She spends her days cooking and cleaning to help her parents. She follows the news from Ukraine and worries about her brother, who is still there. Without the papers to enroll in school, her daughter is getting bored. Her parents — one a home health-aide worker and the other in construction — found a two-room apartment through a local broker that they can afford. In that way, Arsirii said, she has been lucky. She and her daughter will have a little more space.
Russia-Ukraine War: Key Developments
Arsirii would like to contribute to the household expenses but is waiting to hear about her work permit. She hopes to work in an office but knows she will have to learn English first. Her days are spent in relative isolation. She has painted her nails blue and yellow, in honor of Ukraine. She is waiting, mostly, for her new life to start.
No one knows exactly how many Ukrainians have arrived in the city since the war started in February. But the incoming flow of people can, in some ways, be measured by the overwhelming number of requests made to neighborhood and civic organizations. When the Shorefront Y in Brighton Beach scheduled an information session for Ukrainian immigrants, 300 people signed up in advance, and many more came on the day of the event. Michael Levitis, a local Russian-language radio personality on Freedom FM 104.7, has been hosting call-in programs with immigration lawyers. Schools and day care centers have been working to open spots for Ukrainian children.
In a cubicle located in the back of the Brighton Beach Chase Bank building, along Brighton Beach Avenue, a woman named Yelena Makhnin has been fielding an endless stream of requests since early March. Makhnin is head of the Brighton Beach Business Improvement District. “I am a referral service, let’s put it this way,” she told me. “Everyone has my cellphone number.”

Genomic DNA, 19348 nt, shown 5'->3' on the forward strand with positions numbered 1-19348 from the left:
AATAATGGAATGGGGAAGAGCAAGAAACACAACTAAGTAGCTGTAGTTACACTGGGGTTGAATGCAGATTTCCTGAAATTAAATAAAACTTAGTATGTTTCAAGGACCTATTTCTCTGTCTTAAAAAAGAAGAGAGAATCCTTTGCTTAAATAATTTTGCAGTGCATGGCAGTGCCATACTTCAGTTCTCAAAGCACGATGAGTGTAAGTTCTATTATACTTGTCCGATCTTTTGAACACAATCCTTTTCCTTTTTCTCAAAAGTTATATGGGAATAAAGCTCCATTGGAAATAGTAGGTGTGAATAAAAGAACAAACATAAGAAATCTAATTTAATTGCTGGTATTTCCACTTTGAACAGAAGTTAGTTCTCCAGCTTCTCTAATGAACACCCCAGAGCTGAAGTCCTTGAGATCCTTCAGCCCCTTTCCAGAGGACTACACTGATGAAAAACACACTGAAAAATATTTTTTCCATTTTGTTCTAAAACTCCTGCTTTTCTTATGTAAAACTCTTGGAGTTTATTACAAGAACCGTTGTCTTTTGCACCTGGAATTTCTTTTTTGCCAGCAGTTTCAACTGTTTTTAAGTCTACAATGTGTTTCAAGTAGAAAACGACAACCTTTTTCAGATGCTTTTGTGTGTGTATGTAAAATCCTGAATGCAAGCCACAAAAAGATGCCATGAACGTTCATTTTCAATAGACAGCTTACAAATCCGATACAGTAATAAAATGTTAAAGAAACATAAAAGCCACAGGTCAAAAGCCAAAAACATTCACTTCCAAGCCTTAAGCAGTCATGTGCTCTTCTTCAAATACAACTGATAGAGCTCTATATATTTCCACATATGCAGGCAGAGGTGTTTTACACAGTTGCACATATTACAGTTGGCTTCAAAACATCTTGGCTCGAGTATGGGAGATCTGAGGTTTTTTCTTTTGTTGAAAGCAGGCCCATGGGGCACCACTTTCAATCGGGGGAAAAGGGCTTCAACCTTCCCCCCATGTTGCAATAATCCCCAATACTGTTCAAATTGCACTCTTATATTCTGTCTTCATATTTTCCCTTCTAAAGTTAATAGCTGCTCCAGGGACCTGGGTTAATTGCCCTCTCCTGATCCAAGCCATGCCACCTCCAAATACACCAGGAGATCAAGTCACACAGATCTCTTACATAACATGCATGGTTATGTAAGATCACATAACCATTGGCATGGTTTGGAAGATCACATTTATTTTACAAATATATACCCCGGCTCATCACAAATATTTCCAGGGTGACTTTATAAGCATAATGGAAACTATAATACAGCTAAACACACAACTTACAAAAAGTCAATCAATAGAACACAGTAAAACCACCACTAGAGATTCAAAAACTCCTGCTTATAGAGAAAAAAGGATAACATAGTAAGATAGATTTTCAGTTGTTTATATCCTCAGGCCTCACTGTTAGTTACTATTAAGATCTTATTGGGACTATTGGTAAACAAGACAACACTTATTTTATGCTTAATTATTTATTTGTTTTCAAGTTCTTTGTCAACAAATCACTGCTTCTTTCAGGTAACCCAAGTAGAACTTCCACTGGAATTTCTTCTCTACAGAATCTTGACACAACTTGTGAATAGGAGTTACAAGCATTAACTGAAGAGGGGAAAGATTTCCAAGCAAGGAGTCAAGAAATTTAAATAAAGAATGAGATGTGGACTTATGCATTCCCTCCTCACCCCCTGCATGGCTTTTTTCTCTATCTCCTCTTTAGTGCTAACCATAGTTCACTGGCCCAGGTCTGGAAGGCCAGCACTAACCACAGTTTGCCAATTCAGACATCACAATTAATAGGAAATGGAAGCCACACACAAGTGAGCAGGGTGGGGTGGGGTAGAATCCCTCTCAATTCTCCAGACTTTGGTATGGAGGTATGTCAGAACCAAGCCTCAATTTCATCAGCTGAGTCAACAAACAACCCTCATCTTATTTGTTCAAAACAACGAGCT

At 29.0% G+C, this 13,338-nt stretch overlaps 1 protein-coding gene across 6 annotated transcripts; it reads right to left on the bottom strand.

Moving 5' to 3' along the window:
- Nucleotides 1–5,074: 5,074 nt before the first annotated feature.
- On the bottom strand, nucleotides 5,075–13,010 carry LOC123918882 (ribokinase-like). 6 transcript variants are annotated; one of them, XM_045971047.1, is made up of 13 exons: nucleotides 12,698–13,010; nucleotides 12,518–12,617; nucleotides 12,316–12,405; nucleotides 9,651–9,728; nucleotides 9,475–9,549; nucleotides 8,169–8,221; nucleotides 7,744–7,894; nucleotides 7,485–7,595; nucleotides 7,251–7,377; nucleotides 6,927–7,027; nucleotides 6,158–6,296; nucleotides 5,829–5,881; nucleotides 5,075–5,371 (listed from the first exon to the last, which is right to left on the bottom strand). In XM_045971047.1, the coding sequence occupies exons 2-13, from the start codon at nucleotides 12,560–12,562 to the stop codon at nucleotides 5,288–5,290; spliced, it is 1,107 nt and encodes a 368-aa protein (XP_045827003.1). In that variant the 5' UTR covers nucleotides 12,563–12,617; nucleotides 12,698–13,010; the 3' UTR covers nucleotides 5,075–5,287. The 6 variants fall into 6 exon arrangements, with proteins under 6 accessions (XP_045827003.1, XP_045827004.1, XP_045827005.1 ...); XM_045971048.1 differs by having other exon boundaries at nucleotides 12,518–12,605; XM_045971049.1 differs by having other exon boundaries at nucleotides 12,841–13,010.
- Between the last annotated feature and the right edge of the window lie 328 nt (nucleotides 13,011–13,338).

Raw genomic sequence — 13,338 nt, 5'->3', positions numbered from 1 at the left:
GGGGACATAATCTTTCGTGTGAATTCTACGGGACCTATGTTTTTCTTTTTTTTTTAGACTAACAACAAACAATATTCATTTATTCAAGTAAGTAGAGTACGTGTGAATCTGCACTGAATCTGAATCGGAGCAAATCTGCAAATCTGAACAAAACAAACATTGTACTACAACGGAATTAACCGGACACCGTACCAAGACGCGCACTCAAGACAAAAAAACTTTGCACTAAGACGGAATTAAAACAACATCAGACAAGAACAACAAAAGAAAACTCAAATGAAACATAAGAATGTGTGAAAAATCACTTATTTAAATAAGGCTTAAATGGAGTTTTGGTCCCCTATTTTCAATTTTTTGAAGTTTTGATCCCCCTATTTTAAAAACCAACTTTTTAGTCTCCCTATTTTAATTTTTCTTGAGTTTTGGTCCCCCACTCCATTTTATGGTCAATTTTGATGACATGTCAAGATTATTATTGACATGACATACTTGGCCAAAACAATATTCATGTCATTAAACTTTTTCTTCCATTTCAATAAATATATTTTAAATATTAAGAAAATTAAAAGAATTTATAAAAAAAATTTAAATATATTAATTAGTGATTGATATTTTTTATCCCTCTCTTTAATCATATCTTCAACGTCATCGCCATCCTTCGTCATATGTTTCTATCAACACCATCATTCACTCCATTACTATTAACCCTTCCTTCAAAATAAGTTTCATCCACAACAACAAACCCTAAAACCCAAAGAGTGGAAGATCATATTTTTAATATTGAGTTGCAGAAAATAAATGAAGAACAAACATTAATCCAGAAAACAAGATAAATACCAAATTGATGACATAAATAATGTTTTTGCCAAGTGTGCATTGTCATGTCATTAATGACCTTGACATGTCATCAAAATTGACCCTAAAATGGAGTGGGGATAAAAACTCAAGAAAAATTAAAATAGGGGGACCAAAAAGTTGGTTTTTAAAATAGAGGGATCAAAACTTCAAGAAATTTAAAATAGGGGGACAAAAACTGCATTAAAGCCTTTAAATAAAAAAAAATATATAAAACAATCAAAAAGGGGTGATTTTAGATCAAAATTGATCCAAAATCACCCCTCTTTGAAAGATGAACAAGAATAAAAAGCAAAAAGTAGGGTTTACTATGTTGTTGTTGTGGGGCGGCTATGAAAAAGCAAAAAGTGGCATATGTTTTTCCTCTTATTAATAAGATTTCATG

Makhnin, who was born in Ukraine, arrived in New York in 1992 speaking little English. She took classes at the New York Association for New Americans (NYANA), a refugee-resettlement agency that was founded in 1949 to serve Jewish refugees, funded with a mix of donations and federal grants. NYANA earned near mythic status for those who arrived in the 1980s and ’90s. In its heyday, the association was serving more than 50,000 immigrants a year and had an operating budget of $90 million. Makhnin received six months of assistance from the association as well as a Pell Grant, which helped her attend business classes. She has been running the Business Improvement District for nearly 20 years.
“When I first came to Brighton Beach, there were the American-born babushkas,” Makhnin said. “There were a few stores whose owners and relatives came over in the 1940s. Those stores were like clubs.” Makhnin’s babushkas spoke Yiddish to everyone who arrived, offering them advice and helping them understand their new home.
The neighborhood has changed since then. The babushkas are long gone, and Makhnin wishes new immigrants had the same level of support. “I came differently,” she said. “I came as a refugee. We had NYANA. NYANA provided English classes; NYANA provided some financial help. I was in a different category. When they took us as refugees, they took upon themselves some kind of responsibility.” The arrivals Makhnin sees today are staying with friends and family members, packed in small apartments, unsure of how to build new lives. “What is next?” she asked me, raising her eyebrows.